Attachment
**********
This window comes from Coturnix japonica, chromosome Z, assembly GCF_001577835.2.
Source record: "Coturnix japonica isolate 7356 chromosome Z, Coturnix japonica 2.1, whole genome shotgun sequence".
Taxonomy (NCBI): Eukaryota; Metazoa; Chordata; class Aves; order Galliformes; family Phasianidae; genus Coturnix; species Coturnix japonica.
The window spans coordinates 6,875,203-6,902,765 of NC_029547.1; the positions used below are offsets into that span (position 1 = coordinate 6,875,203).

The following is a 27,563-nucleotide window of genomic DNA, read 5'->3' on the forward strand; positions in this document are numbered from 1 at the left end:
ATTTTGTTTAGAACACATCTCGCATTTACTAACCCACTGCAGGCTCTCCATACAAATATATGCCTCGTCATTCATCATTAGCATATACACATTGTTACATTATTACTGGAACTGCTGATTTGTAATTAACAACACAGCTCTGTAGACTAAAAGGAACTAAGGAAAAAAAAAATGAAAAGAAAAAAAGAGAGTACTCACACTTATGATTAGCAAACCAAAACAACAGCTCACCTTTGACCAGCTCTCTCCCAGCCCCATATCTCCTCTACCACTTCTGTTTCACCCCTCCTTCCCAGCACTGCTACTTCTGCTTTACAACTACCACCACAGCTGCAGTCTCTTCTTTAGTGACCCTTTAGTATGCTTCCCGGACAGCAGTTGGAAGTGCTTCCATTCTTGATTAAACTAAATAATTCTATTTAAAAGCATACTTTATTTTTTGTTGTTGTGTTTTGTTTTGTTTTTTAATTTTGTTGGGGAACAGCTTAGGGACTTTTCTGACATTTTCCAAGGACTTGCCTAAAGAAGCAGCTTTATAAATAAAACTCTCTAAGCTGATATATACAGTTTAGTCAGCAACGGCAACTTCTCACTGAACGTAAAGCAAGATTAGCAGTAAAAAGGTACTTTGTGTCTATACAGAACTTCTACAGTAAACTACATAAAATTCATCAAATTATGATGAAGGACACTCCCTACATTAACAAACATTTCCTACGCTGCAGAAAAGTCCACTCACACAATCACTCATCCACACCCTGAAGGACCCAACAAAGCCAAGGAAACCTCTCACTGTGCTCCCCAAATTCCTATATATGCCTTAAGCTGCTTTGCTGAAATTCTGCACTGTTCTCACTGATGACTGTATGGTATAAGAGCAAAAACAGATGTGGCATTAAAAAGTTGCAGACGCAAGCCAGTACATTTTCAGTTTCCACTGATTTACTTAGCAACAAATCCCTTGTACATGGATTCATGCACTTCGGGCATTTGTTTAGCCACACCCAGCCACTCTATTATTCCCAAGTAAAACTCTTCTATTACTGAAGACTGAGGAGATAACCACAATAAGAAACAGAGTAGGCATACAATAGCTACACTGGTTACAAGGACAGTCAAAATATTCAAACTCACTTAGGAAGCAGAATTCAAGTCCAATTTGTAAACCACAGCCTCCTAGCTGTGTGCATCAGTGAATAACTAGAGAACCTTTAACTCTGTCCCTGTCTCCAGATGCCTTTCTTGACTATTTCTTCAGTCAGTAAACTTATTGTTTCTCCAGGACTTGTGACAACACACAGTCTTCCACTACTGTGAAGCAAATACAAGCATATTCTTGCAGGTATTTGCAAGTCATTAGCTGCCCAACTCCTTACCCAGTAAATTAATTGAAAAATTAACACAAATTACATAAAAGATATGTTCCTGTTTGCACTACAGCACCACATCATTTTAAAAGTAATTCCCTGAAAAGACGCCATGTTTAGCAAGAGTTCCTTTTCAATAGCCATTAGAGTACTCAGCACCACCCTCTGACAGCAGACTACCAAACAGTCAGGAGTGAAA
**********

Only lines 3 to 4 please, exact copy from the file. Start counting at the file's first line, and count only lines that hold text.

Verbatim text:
Taxonomy (NCBI): Eukaryota; Metazoa; Chordata; class Aves; order Galliformes; family Phasianidae; genus Coturnix; species Coturnix japonica.
The window spans coordinates 6,875,203-6,902,765 of NC_029547.1; the positions used below are offsets into that span (position 1 = coordinate 6,875,203).